Nikkei leads Asia higher, China struggles to keep up | Inquirer Business

Nikkei leads Asia higher, China struggles to keep up

/ 09:11 AM July 03, 2023

SYDNEY  – Asian shares edged higher on Monday as demand for tech stocks buoyed Japan’s market, while a data-packed week promises to be pivotal in the outlook for the Chinese economy and U.S. interest rates.

China’s recovery has so far disappointed high expectations and the Caixin manufacturing survey due later on Monday is forecast to dip to 50.2 in June, from 50.9, and may even slip into contraction.

The central bank has promised more “forceful” action to support the economy and looks likely to soon get a new boss. Something major is needed given Chinese blue chips shed 5 percent last quarter while much of the developed world rallied.


“As Japan found in the 1990s, it’s hard work stimulating an economy experiencing a significant property slump against a backdrop of high sector debt and a falling population,” cautioned analysts at ANZ in a note.


In contrast, Japanese stocks have been going gangbusters as an influx of offshore buying lifted the Nikkei almost 20 percent last quarter, spurred by a weak yen and hopes of Japanese firms filling any gaps created by Sino-U.S. decoupling. Early Monday, the index was up another 1.2 percent and close to recent peaks.

A survey from the Bank of Japan showed business sentiment improved in the second quarter as easing supply constraints and the removal of pandemic curbs lifted factory output and demand.

Japan manufacturers’ mood turns positive as economy recovers

MSCI’s broadest index of Asia-Pacific shares outside Japan edged up 0.2 percent, but has been lagging far behind Japan’s market.

S&P 500 futures and Nasdaq futures were steady ahead of the July 4 holiday, having both gained more than 6 percent in June.

S&P 500 and Nasdaq close at highest since April 2022


The high-flying tech sector could get another boost from news Tesla delivered a record 466,000 vehicles in the second quarter, topping market estimates of around 445,000.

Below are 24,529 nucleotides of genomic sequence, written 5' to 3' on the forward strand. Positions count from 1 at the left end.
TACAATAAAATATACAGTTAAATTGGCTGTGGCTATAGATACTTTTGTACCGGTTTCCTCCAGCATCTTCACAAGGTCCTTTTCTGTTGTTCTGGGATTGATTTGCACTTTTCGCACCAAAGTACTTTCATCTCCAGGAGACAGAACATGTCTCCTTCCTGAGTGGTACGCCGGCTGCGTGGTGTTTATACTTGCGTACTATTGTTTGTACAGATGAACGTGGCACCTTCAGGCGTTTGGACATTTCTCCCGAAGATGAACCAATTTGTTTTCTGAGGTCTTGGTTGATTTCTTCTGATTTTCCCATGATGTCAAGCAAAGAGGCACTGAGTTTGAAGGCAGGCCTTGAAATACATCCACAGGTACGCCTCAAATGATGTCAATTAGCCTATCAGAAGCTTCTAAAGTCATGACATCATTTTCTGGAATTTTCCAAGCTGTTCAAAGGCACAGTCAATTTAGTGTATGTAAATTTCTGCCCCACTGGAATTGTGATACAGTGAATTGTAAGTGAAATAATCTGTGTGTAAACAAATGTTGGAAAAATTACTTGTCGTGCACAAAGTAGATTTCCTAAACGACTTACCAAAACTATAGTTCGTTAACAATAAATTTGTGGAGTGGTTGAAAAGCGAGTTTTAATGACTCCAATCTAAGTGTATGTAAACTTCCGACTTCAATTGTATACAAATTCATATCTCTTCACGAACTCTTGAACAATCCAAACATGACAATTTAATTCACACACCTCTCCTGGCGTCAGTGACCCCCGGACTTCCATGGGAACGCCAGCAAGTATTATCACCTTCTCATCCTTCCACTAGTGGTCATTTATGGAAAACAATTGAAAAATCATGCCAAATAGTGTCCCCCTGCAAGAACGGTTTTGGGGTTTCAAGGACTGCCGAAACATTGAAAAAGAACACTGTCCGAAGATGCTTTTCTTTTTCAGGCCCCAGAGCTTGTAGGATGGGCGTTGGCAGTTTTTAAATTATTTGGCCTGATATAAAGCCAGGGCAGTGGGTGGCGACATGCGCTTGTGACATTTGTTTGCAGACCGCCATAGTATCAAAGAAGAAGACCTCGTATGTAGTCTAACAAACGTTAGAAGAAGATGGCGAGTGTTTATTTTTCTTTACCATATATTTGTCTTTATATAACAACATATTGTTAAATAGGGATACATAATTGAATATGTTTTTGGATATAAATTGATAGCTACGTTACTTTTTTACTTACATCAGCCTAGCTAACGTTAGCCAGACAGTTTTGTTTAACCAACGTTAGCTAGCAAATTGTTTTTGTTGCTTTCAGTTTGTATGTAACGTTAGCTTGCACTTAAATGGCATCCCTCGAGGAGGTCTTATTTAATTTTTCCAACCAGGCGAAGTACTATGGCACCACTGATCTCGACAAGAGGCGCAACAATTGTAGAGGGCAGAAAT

That followed Apple’s crossing above $3 trillion in valuation for the first time on Friday and sealing the Nasdaq’s best quarter in 40 years.

Analysts at BofA noted the market value of the seven biggest tech stocks had ballooned by $4.1 trillion so far this year, while Apple, Microsoft and Alphabet combined were worth more than the entire emerging market.

Fed still seen hiking

Sentiment had been soothed on Friday by a modest downward surprise in U.S. inflation while a flat reading for consumer spending suggested the Federal Reserve’s rate hikes were having an impact, albeit gradually.

Fed leaves rates unchanged, sees two small hikes by end of 2023

Debt markets, however, still imply around an 84- percent chance of the Fed hiking to 5.25-5.5 percent this month, and a 60-percent probability of yet a further rise by November.

Minutes of the Fed’s last policy meeting are out on Wednesday and will expand on why they decided to pause, though most policy makers also expected to hike at least two more times by year end.

Important U.S. data this week includes closely watched surveys on manufacturing and services, job openings and the June payrolls report. Median forecasts are for a steady unemployment rate, while jobs are seen up 225,000 after May’s surprisingly strong 339,000.

“We don’t think that would be nearly enough slowing for Chair Powell and the rest of the FOMC to stand down from the recent rhetoric pointing to further tightening,” said Michael Feroli, an economist at JPMorgan.

“While we see a strong case for a July hike, we still believe the two subsequent payroll reports prior to the meeting in September will show enough slowing to allow the Fed to more comfortably go on extended hold.”

The prospect of at least one more U.S. rate rise continues to underpin the dollar against the yen, given the Bank of Japan shows little sign of abandoning its super-easy policies.

The dollar stood at 144.27 yen on Monday, after hitting an eight-month peak of 145.07 last week before the risk of Japanese intervention slowed its ascent.

Stocks shrug off inflation angst, yen bows to dollar

The euro was likewise firm at 157.40 yen, and just off its recent 15-year top of 158.01. The single currency was range-bound on the dollar at $1.0985, having spent the entire year so far trading between $1.0635 and $1.1096.

Rising interest rates globally have seen gold struggle recently and the metal was last lying at $1,918 an ounce, near last weeks’ three-month low at $1,892.

Oil prices dipped as investors waited to see the impact of another round of output cuts by Saudi Arabia.

Your subscription could not be saved. Please try again.
Your subscription has been successful.

Subscribe to our daily newsletter

By providing an email address. I agree to the Terms of Use and acknowledge that I have read the Privacy Policy.

Brent eased 26 cents to $75.15 a barrel, while U.S. crude fell 25 cents to $70.39 per barrel.

TAGS: Asian stocks, China, Nikkei, tech stocks

© Copyright 1997-2024 | All Rights Reserved

We use cookies to ensure you get the best experience on our website. By continuing, you are agreeing to our use of cookies. To find out more, please click this link.